one of the reasons for the move.

    Scott
     
    Scott W, Nov 28, 2005
    #8
  9. denis

    Jeremy Guest

    Amateur photography is clearly abandoning film. But it appears that
    film-based photography is moving toward a high-end niche market. Zeiss Ikon
    is coming out with a line of excellent lenses, Leica is still hanging in
    there, and Nikon and Canon are emphasizing their digital gear over their
    older analog technology.

    And, while this is subjective on my part, there is a certain "sameness"
    about digital photographs that makes them uninspiring at times. There was
    an article a few months ago in the NY Times that noted that most
    professional photographers were using the same 3 or 4 lenses, and a few
    photographers that bucked the trend were creating stunning images on film,
    using classic film lenses. Many of us already own a collection of splendid
    lenses from our film days--and these lenses don't perform the same on
    digital cameras, if they can even be mounted at all.

    There is no question that news photography and any requirement that requires
    speedy processing is now in the digital domain. Same for more pedestrian
    uses, like insurance claim photos, home inventory photos, identification
    headshots for things like employee badges, time-lapse photography,
    scientific experiment photo documentation, etc. But there is still a range
    of subjects, like landscape, architectural, fashion and fine art
    photography--where there are no tight deadlines that must be met--where film
    does not hold out a prospect of being an inferior choice.

    Just as there is a certain "film" quality to movies shot on film versus
    television programs shot on videotape, there is something about digital
    photos that suggests that they are "different." Film is not going to die
    off--you just won't be able to drop off a roll of 35mm for one-hour
    processing at the local pharmacy or supermarket.
     
    Jeremy, Nov 28, 2005
    #9
  10. denis

    Scott W Guest

    It would appear that this is not the case. Whenever I have seen
    numbers professional film sales have been falling faster then consumer
    film sales. According to the Canadian Imaging Trade Association in 2004
    professional slide film sales dropped by 28% and negative professional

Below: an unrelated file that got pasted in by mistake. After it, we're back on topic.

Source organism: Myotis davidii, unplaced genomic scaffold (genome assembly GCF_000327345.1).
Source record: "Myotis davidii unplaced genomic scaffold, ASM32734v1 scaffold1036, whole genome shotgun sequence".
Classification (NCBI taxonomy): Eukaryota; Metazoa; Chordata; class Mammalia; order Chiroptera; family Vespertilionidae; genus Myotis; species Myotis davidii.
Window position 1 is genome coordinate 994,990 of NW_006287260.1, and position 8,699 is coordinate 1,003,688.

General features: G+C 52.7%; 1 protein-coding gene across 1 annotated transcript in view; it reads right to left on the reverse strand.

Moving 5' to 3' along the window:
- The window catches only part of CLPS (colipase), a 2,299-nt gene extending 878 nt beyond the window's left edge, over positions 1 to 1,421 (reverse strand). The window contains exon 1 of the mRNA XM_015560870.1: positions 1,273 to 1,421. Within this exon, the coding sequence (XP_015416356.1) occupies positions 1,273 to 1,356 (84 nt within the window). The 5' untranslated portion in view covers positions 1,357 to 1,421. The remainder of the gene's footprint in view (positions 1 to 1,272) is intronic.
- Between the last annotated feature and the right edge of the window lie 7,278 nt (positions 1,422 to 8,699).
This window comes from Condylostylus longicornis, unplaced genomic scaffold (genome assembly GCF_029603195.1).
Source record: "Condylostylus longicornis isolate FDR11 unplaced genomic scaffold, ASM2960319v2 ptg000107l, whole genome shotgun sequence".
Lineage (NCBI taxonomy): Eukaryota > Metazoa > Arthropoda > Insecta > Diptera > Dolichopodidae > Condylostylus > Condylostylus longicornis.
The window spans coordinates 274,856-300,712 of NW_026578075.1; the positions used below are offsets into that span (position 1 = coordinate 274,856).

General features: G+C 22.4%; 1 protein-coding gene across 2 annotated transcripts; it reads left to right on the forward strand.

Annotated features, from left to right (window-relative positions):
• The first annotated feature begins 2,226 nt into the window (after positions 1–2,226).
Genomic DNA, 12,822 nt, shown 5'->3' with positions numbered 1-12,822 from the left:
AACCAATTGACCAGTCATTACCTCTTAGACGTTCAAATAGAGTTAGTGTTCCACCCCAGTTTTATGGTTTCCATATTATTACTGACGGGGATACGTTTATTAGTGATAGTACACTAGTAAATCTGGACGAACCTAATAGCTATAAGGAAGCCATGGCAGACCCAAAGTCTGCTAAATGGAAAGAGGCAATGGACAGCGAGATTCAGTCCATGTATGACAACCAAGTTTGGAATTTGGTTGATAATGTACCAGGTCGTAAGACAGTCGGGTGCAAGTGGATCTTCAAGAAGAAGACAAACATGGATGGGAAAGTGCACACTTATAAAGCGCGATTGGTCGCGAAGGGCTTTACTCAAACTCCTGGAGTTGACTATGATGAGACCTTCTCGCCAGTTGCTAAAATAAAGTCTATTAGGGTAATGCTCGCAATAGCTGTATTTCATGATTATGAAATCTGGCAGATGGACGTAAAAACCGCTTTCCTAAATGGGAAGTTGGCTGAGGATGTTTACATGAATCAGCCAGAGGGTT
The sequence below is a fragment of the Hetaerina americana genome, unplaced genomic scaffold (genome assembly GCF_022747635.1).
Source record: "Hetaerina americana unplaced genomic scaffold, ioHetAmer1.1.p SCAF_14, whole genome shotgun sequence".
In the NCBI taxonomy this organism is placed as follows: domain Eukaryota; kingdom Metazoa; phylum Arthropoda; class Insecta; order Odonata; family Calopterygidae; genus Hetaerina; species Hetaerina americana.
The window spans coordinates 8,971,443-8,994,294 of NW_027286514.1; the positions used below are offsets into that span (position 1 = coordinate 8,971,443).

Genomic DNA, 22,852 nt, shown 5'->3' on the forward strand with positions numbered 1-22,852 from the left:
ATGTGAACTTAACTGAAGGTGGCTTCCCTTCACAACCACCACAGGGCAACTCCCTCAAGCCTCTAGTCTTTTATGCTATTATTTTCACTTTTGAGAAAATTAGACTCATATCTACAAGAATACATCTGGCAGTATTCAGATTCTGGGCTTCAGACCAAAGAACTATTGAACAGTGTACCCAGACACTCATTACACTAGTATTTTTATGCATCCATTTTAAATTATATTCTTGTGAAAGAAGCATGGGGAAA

negative film sales dropped by 32%. I use Canadian number since that
    is what I have, but I would guess it relects the over all trend.

    BTW Consumer film sales drop 25% in 2004.

    http://www.photoxels.com/pr-cita-digital.html

    Scott
     
    Scott W, Nov 28, 2005
    #10
  11. denis

    Jeremy Guest

    Sales are, indeed, dropping. But film's demise is not as certain as many
    would predict. It is going to change, but not go away. One day the 35mm NG
    may have as low a level of activity as do the LF or MF groups, but there are
    millions of film cameras out there, and film has not been replaced entirely.
     
    Jeremy, Nov 28, 2005
    #11
  12. denis

    Colin D Guest

    <snip>

    That can be true, but IMO it's the very simplicity of digital shooting
    that is responsible. The vast majority of digital images are jpegs
    straight from the camera, churned out by the camera's automated
    processor, and then printed or displayed by automatic technology. So
    they look the same.

    Film cameras are used mostly by people who use the one-hour labs for
    their prints, and they can look the same too, except for differing film
    characteristics, which would produce different-looking prints.

    But, just as knowledgeable film types can choose the film for the effect
    they want, digital shooters can use RAW images and modify the look of
    the images with Photoshop or other image-manipulating programs to
    produce the image they want, and those images can be very different. A
    couple of my friends use Canon digital Dslr's as I do, work on the
    images as I do, but their images bave a completely different look to
    mine. Sameness is not inherent to the medium.

    Colin D.
     
    Colin D, Nov 28, 2005
    #12
  13. denis

    no_name Guest

    Jeremy wrote:

    Well, the LF & MF groups are seeing some activity, although some of it
    is cross posting from the digital groups bearding the lion in his den
    type stuff; digital fanatics trying to "prove" digital is better than MF/LF.
     
    no_name, Nov 29, 2005
    #13
  14. denis

    Guest Guest

    Well, my wife is a pro that shoots nothing but film as what she sells is
    artistic and her publishers demand slides and the last place she would
    spend her time was in here or on usenet at all. How many women do you see
    in here? A lot of women are serious shooters. A lot of film is still
    being shot every day and will be for quite some time. We have a friend
    who is a nature photographer and shoots both digital and film but when he
    goes on assignment to remote places he takes only film cameras, one that
    requires batteries and one that does not. Guess why.
     
    Guest, Nov 29, 2005
    #14
  15. denis

    DD Guest

    Well, I'm moving in the opposite direction. I see better quality coming
    from my film than I do coming from my digital.

    There are many factors that influence this, such as the types of cameras
    and lenses I am using, the places I go to to get my pictures printed,
    but the biggest factor is the change inside of me when I shoot with film
    as opposed to digital.

    I agree with what you say about consumer digitals though. They are
    better than the old P&S type cameras most people were using.
     
    DD, Nov 29, 2005
    #15
  16. denis

    Jeremy Guest

    This is probably not a reason that most people would say is valid for
    remaining loyal to film, but here goes:

    The independent part of me just can't stand hearing that relentless mantra